Evolution of Clinical Decision Support Systems
The concept of decision support arose as early as the 1960’s with punch-card driven systems to analyze and predict diagnosis. Since that time the architecture of CDS systems has grown from standalone systems to EHR-based clinical decision support delivered at the point-of-care, based upon record content and evidence-based guidelines. (See Diagram 1) MYCIN, developed at Stanford University in 1975, was able to identify bacteria causing severe infections and associate a recommended antibiotic, complete with weight-based dosing to the clinician, for such problems as bacteremia and meningitis. Later engineered at the University of Pittsburgh, a solution called Internist was released in 1981 that supported rules-based diagnosis of complex problems in internal medicine.
Rules-based logic continued development and by the mid-2000s, CDS systems could automatically prompt appropriate CDS in the form of alerts. In 2005, a study of effectiveness of CDS systems on clinical performance and patient outcomes was published. This research report concluded that clinician performance had been improved by 64% and patient outcomes by 13% as a result of electronic prompting as compared to systems requiring the user to self-prompt or activate the CDS.
With the enacting of the American Recovery and Reinvestment Act of 2009 (ARRA), adoption of interoperable electronic health records (EHR) has been launched creating swift market movement to avoid Medicare penalties by 2015. This key legislation has also triggered rapid shifting in health care policymaking. Through CMS, the Secretary of HHS has created a three-phased roadmap for implementation and Stage 1 includes the implementation of 1 CDS rule for purposes of outreach, research, and/or disparity reduction.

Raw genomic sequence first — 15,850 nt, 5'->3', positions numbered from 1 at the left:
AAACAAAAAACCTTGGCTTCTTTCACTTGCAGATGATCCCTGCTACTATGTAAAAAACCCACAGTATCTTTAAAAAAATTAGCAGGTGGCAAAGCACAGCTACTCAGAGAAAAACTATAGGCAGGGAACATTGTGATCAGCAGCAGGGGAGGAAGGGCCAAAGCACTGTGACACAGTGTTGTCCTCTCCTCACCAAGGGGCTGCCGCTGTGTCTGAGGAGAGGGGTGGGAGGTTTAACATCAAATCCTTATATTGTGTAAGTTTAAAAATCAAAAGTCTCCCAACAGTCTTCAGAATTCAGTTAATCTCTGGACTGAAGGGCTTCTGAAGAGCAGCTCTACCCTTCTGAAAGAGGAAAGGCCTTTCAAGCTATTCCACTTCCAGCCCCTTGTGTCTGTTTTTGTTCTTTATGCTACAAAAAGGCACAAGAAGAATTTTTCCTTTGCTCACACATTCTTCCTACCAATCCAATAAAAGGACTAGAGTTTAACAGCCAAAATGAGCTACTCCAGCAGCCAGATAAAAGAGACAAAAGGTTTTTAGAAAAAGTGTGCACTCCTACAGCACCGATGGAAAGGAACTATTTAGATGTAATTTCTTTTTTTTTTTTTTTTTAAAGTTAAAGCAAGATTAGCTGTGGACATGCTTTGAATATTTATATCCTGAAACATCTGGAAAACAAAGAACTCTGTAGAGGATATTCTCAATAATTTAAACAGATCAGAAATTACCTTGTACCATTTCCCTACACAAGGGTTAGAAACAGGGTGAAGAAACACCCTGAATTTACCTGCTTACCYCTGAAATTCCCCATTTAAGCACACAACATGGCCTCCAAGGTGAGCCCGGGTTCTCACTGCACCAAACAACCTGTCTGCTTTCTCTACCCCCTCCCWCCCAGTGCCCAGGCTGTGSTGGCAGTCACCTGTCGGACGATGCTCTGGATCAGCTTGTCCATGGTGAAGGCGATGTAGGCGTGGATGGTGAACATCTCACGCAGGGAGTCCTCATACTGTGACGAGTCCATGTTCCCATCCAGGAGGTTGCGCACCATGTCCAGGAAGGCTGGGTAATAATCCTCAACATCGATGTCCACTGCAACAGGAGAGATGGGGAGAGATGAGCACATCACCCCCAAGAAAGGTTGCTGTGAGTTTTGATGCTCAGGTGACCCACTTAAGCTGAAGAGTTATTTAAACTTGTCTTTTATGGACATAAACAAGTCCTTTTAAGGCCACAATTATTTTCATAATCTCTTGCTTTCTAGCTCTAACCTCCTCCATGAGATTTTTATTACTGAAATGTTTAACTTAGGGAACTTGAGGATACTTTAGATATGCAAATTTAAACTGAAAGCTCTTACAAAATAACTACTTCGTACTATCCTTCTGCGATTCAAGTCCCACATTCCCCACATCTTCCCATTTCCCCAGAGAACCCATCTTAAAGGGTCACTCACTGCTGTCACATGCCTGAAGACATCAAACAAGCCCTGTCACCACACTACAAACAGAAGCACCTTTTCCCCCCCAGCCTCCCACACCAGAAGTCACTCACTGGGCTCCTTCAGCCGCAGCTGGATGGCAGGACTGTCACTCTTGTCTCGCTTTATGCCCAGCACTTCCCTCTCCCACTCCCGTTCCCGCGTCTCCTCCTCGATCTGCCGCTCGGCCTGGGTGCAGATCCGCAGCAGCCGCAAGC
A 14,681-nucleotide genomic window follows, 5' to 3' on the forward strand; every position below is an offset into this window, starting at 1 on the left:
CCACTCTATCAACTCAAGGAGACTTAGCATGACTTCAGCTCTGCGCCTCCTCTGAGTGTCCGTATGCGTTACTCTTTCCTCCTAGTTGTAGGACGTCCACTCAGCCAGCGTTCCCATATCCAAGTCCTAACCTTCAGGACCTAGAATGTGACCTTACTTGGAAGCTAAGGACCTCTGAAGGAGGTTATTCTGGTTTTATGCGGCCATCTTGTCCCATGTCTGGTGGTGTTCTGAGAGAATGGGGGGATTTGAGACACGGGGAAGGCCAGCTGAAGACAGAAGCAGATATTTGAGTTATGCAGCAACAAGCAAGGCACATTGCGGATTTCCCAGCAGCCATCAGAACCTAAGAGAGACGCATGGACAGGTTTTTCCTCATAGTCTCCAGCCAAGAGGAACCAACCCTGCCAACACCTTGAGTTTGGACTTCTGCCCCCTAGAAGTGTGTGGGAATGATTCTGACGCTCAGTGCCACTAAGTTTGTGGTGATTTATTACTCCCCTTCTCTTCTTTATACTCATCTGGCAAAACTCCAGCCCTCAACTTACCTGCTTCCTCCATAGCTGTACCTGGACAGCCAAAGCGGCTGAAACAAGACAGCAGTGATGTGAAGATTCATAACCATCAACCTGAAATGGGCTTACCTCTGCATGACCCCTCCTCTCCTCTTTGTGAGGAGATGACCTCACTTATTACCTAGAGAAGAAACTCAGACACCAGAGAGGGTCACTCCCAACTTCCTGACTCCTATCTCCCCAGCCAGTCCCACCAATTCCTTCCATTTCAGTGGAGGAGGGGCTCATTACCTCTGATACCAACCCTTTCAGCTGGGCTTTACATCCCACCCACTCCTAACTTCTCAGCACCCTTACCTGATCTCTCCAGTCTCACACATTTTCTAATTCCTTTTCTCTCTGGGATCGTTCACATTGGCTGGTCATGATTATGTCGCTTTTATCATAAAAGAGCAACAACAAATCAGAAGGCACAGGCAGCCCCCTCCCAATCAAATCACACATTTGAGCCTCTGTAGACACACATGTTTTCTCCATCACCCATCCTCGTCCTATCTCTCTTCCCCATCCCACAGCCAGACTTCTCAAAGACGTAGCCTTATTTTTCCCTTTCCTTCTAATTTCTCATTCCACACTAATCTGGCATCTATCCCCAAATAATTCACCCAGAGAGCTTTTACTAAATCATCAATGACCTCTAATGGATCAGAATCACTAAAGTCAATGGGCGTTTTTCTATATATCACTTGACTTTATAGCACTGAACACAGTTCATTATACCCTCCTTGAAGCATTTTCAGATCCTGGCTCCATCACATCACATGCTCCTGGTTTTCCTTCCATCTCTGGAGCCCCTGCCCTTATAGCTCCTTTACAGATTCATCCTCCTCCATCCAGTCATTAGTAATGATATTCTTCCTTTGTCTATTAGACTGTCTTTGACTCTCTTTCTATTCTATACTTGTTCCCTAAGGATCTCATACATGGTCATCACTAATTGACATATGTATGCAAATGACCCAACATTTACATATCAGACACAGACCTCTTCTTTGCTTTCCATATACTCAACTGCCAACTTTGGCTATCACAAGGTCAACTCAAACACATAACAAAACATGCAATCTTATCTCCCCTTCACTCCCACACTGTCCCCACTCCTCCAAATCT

Stage 1 rules also require reporting 6 of 44 defined clinical quality measures that in turn will be used for comparative effectiveness research. In the government’s mission to define “quality” in terms of clinical guidelines for wellness and chronic disease management, ARRA earmarks $1.1B for this detailed investigation. U.S. providers may soon see national guidelines emerge based upon data collected and studied, and suddenly realize a shift in the reimbursement models from pay-for-service to pay-for-quality and accountability. Based upon the clinical outcomes, a provider or perhaps even a community of providers through “Bundled Payments” will experience adjustments or non-payment or reduced value or poor performance, healthcare acquired conditions, and missing the mark on nationally defined standards for patient safety and quality of care.
Following evidence-based guidelines and the demand for strong CDS systems is emerging. The electronic health care technology market is responding to this call with ever more intuitive tools. CDS can be embedded in the provider’s workflow by way of “computerized alerts and reminders to care providers and patients, clinical guidelines, condition-focused order sets, patient data reports and summaries, documentation templates, diagnostic support, and other tools that enhance decision making in clinical workflow.”
Download the full white paper with original charts and tables.